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  • e.wulfe

Leading Virtual Meetings that Value Everyone's Time

Updated: Dec 30, 2021

When we run a meeting masterfully, we can secure what we need much more effectively, which is a far better use of our time. We will earn greater respect and cooperation from meeting participants for valuing their time, as well.

Here are my 10 tips to running effective and efficient virtual meetings that will leave participants feeling energized and accomplished.

1. Have a Clear Meeting Objective. Having a desired outcome for the meeting provides a reason to attend and keeps everyone focused and on task. We need to know whether our objective is decision-making, decision-taking, brainstorming or the discovery of problems and possible solutions. If the purpose of the meeting is purely informational to keep attendees updated, I adamantly believe the kindest and gentlest format for this is email.

2. Keep the Guest List Small. The attendees make or break a meeting’s effectiveness. It is important to have both the right people and the right number of people. Jeff Bezos and Larry Page are adamant about keeping their meetings very small. Keeping invitees to a small and necessary group makes those attendees more motivated, focused, and productive. There is no reason to issue mercy invitations. Either people are critical to the meeting or they are not.

3. Schedule the Right Time. Timing is everything, in terms of the day of the week, the time of day, and the length of time set for the meeting. Many of us tend to be our most productive in the morning and earlier in our work weeks. If this meeting does not necessitate strategic thinking, I like scheduling meetings to not disrupt this productivity. As to the best time length, I try to aim for a maximum of 45 minutes in length and often schedule 15-minute meetings. People tend to fill the allotted meeting time, so establishing shorter meeting lengths, with tighter agendas, fosters greater productivity.

4. Share Agenda & Materials in Advance. To masterfully run a meeting, we need to create a detailed agenda and send it out to participants at least 24 hours in advance. The agenda should:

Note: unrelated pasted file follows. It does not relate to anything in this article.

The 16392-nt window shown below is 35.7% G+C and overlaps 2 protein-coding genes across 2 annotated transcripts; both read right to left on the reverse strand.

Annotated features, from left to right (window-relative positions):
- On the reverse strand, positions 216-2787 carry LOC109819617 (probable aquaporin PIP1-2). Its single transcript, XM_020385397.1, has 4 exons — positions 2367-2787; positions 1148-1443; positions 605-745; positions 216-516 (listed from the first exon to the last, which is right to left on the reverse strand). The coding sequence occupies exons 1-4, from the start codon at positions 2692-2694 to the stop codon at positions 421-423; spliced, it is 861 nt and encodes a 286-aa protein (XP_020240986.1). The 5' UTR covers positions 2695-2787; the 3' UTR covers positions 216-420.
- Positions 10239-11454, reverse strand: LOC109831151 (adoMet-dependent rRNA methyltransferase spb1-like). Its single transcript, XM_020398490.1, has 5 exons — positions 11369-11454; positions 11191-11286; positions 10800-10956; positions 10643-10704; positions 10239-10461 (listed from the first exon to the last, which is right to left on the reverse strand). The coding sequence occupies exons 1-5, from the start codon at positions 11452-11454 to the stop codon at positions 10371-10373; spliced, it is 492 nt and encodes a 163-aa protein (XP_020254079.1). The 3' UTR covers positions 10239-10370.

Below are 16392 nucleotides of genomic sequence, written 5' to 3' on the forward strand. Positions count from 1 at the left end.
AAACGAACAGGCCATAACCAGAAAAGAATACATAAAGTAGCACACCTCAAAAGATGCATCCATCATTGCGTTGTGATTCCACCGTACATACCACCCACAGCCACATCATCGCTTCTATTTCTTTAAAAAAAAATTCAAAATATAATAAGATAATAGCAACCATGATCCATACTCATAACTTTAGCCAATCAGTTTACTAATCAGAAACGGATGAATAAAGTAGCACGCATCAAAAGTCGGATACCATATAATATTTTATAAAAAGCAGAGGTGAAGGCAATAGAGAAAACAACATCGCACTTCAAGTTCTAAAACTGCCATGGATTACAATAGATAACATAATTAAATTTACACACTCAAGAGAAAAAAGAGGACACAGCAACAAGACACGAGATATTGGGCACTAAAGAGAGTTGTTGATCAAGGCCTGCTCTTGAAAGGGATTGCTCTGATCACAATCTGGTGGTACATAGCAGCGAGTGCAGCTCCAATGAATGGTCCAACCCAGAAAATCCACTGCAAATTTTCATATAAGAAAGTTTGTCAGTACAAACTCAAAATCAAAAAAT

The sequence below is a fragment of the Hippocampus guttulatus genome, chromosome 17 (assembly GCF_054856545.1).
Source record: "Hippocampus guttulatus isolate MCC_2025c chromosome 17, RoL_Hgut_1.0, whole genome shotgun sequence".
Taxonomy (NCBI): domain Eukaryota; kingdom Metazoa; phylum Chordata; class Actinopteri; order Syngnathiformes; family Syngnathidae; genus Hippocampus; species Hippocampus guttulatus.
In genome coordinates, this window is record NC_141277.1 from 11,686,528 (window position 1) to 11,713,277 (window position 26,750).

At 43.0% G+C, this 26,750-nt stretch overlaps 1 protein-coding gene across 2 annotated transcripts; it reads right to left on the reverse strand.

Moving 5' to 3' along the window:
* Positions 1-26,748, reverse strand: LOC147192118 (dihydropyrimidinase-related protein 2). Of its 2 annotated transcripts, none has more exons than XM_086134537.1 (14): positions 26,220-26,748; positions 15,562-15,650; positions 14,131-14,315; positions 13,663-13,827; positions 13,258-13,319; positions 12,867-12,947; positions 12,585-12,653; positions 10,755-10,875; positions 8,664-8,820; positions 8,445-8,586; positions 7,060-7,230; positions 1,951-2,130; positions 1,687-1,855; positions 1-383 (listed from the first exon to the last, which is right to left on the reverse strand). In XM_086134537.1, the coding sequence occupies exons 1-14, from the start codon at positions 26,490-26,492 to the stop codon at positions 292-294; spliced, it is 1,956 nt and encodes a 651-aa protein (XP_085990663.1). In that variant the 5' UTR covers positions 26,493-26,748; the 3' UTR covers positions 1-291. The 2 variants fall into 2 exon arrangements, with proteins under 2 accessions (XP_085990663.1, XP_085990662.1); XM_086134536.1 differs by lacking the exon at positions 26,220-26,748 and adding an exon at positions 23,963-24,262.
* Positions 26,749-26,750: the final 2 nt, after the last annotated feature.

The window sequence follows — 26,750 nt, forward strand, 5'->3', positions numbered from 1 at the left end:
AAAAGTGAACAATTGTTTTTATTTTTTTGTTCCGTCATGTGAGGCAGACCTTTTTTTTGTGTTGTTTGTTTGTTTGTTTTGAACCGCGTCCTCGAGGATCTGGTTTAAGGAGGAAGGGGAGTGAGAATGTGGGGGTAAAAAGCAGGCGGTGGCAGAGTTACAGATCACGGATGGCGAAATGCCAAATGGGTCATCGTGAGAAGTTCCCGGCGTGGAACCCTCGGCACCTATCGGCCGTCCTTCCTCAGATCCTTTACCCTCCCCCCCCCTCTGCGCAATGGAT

• Let people know why it is important for them to attend.

  • Share what the call needs to accomplish.

  • Repeat the call-in information.

  • State our promise to start and end on time.

5. Set The Tone From The Start. How we open a meeting can greatly affect the meeting’s culture and effectiveness. It is best to start by identifying ourselves as the call leader and then reiterating the objective and agenda for the call. Stress that we want and will solicit everyone’s participation and then follow with a roll call. It is also best to specifically establish conference call etiquette from the start. Etiquette rules may include:

  • Keeping phones on mute when not speaking

  • Stating your name before each time you speak in calls without video

  • Taking care not to interrupt or talk over others

I like to use the opening to share my passion and commitment to the task at hand.

6. Manage The Time. As the meeting leader, we are responsible for managing the time. We need to start and end on time, and if we have stated this in our agenda, we should not wait to begin until all or most participants join. If there are several agenda items, it may be prudent to set a time for each item. Keeping a countdown clock visible in the meeting is a great way for participants to keep on track. When we have a reputation for starting and ending on time, people will appreciate attending one of our meetings.

7. Create A Parking Lot. A “Parking Lot” is great for keeping meetings on track. Some people love to talk. If necessary, we should politely stop them, and let them and the rest of participants know that we have a tight agenda. If there are items mentioned that are worthy of discussion later, offer to table that discussion for later in this meeting, if time permits, or for another meeting. Then, we need to put together a plan for following up on these issues.

8. Keep Participants Engaged. A good leader makes sure everyone participates and no one person dominates the call. If we have properly limited our meeting to only essential attendees, then it is perfectly appropriate to specifically ask for feedback from everyone by name. One way to ensure everyone is engaged is to ask participants to be responsible for different agenda items.

9. Close with Action. Before closing the meeting, we should remind everyone what we accomplished, next steps, and who is responsible for each. I believe responsibilities are best assigned to individuals, rather than teams, so that there is one person directly responsible. This doling out of responsibilities should be assigned at the meeting, rather than wait for the meeting minutes.

10. Follow-up with Meeting Takeaways. One person should be responsible for preparing the distributed meeting minutes. Meeting minutes serve two purposes:

  • Making sure everyone is on the same page

  • Documenting responsibilities for next steps

It may be appropriate to assign a note taker during the meeting, but I prefer to prepare the minutes myself so they emphasize what I want as the takeaways. It is important to distribute the minutes promptly while the issues and hopefully enthusiasm are fresh in participants’ minds.

Time is precious. Let’s not waste it with inefficient meetings.


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